Reflection on being Unplugged – Wingit!


Determine a significant amount of time to unplug yourself from internet access to give yourself the time to reflect on how that affects your daily habits. The amount of time should be significant based on your online habits. If you are online on a daily basis, consider going without access. The point is to make yourself feel uncomfortable. Tell us your story and reflect on your experience. How long could you go without giving in? What did you miss? What was a relief to miss? Did you put yourself in a situation where you could have internet access but chose not to?


My Submission

I recently took some time off and found myself in a situation where I would be without internet access for an extended period. I haven’t been in this situation for more than maybe 3 days in the past for probably 10 years, maybe more. For this assignment, the goal was to be away for 7 days and actually be physically away from any kind of internet or data connection. I cheated.

First off, it wasn’t completely my fault. As a safety precaution, I purchased a Delorme InReach Satellite phone so we could let a few specific people know where we were in case we didn’t return when we thought we would, and to have some kind of idea where we might actually be during a 7-day period.

I set up the phone so that I could send a “preset” email message and I tried it out with my husband before leaving town and it worked just fine. We added our “rescue” team and at the last minute, a couple of the team members wanted to receive the message by text. This actually made a lot of sense since so I quickly tested it with my phone and it worked.

The Destination:




Night 1: Preset message sent – no replies from our team

Night 2: Preset message sent – no replies from our team

Day 3 Morning: the doubting began…did the messages go through? Was it set up wrong? Is anyone try to reply with their own message and we aren’t getting it? Hello…is there anybody out there?

Day 3 Afternoon: one of my traveling partners forgot to put her phone on airplane mode and she suddenly receives a text message. Immediately, there was the temptation to check my phone too. It was too strong, the temptation, that is. And so was the signal. Five bars in the middle of Icy Strait. So a quick text to one of the team members to confirm that the preset messages were getting out. Confirmation was received but they didn’t know how to respond. So here I am giving tech-support through text messages to explain how to send a reply in the middle of the ocean.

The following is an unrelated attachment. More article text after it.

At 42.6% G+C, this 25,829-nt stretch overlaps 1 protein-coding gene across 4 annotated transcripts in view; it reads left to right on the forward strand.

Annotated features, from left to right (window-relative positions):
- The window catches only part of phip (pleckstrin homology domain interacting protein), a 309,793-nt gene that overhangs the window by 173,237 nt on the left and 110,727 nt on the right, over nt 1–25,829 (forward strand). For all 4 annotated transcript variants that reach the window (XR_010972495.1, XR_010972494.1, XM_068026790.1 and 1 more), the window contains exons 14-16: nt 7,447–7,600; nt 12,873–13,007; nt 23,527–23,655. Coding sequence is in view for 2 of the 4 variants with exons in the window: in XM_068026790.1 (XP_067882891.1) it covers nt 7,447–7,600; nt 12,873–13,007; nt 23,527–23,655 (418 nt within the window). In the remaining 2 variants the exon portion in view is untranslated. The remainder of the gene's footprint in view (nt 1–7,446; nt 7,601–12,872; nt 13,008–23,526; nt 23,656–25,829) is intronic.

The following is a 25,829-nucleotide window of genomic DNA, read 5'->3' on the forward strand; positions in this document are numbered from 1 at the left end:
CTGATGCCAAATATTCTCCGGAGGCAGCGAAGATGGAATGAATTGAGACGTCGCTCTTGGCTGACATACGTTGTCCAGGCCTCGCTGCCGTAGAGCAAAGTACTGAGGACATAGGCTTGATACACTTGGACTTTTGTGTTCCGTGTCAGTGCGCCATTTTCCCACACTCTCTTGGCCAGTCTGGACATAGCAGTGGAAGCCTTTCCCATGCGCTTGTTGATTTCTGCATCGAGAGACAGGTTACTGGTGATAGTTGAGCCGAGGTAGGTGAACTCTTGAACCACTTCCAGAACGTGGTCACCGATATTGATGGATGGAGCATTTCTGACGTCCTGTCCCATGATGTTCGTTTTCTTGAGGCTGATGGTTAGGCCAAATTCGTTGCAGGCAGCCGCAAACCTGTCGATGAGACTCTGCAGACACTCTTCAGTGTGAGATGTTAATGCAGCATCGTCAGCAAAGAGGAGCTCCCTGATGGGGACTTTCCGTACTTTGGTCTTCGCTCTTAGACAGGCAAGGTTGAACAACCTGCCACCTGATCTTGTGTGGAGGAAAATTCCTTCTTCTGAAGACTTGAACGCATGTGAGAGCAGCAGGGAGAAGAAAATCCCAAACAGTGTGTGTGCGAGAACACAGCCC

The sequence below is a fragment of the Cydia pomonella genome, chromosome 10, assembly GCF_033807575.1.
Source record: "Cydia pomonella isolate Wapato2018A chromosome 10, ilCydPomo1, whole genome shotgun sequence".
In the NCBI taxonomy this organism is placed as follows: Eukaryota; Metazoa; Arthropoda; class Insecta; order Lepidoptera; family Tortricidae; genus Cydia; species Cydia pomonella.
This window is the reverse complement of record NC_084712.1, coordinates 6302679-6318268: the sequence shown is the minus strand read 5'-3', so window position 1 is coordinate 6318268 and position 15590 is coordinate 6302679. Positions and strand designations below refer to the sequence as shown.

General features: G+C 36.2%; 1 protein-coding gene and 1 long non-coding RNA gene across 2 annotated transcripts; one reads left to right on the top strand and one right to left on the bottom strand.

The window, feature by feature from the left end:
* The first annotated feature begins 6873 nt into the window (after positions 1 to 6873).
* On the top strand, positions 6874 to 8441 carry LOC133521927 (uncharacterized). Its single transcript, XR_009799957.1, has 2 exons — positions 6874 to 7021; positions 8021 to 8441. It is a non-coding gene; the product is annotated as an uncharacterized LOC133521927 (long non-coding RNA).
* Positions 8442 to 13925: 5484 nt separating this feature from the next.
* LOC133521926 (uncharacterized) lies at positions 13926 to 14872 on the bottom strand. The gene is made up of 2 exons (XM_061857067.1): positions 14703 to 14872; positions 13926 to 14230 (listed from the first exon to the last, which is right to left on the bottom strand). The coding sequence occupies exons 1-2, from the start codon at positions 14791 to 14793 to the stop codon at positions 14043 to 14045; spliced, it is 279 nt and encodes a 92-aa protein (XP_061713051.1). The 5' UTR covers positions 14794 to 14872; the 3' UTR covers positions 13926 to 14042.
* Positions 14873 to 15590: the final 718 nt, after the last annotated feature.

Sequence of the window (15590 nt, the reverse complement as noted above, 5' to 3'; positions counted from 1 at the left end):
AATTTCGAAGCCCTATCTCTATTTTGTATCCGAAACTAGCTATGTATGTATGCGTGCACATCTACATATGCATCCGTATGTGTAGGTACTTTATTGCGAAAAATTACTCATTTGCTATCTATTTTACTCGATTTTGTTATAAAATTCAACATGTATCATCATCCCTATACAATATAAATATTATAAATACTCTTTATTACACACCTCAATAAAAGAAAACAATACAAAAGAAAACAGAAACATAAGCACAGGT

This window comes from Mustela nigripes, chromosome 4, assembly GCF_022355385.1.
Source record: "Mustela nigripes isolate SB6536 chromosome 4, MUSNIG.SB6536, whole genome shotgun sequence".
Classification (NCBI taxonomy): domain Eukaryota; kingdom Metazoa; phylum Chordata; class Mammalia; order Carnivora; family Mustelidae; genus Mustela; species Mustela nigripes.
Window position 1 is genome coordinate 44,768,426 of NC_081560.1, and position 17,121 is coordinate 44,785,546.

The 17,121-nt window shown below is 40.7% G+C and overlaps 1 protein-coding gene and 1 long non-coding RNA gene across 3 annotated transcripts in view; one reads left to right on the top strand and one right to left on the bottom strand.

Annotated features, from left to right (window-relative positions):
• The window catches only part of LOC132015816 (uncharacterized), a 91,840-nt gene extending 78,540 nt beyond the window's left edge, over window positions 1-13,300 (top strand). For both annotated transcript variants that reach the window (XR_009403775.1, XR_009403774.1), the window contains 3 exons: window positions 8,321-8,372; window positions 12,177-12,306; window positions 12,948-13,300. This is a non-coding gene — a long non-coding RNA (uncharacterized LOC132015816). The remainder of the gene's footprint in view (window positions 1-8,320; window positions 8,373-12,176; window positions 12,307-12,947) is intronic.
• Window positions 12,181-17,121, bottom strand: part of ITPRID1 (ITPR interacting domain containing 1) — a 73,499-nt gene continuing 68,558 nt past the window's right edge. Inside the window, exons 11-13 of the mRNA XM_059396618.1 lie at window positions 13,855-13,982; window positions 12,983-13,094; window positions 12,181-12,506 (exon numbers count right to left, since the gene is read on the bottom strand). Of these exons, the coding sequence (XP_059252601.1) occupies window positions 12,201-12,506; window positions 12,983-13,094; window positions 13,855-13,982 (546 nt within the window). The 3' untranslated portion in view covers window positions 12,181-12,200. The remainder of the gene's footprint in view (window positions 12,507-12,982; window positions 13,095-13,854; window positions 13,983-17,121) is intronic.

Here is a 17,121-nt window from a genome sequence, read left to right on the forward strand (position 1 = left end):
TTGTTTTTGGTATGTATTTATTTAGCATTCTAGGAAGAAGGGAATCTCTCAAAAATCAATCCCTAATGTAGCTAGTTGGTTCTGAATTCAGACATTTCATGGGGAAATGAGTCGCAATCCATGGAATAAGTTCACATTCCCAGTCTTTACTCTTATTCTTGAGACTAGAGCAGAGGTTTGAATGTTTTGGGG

Night 3: Preset message sent – a couple of replies are received. Relief.

The trip continued.



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I didn’t count on having internet access in a couple of places that we visited. I will admit that I did scan through emails twice in three days, just looking to make sure nothing urgent came up. I only had about 80 that are filtered out by importance and I think I replied to one or two. At this point, even though I had internet access, I didn’t want to run my battery down so the phone went back on airplane mode immediately after a quick check.

I got back to town after being gone and still had a few days before I needed to be attentive to my online presence and I’m happy to say that even though I could get online, I chose not to. I didn’t even download the pictures I had taken.

I’m not saying that my online habits will change because of this time away. I expect to find myself right back at it. I will say that I hope not to feel as guilty about not immediately responding.
One thing about the Delorme InReach phone is that you can connect your messaging to Facebook and Twitter. While I don’t plan on linking my whereabouts to either of these social media, I can see how some might find it useful and informative.

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Score: pass


  1. Wow – that is a great compliment! Thanks, Chris!

    What did I miss? What was a relief to miss?

    I think it was the same thing. When I know I have connectivity, there is sometimes pressure to document and share what I’m doing, especially when the weather is so fantastic. Although it usually doesn’t take long to set up and take a picture, it does take longer to annotate and add text to put the image into perspective or to share the experience. I have had occasions when this additional investment begins to take away from the experience because I’m focusing on the technology and sending the message rather than just living in the moment. I also know from experience, that making plans to post and annotate upon returning has a high probability that it won’t actually happen. Returning, whether it is just a few hours or a few weeks, always has other priorities that get in the way.

    On the other hand, I like being able to share with my family and friends what I’m doing and experiencing. I feel good when images I post on Facebook get liked or someone makes a comment. I think because we were able to let certain people know where we were each day, and once we confirmed it was working, it helped knowing that I was still communicating in a small way.

    After years of being close to a phone in case of an emergency for an aging parent, it has taken time to train myself that it is ok to be away and unconnected. And of course, it helps if those closest to me are also with me.

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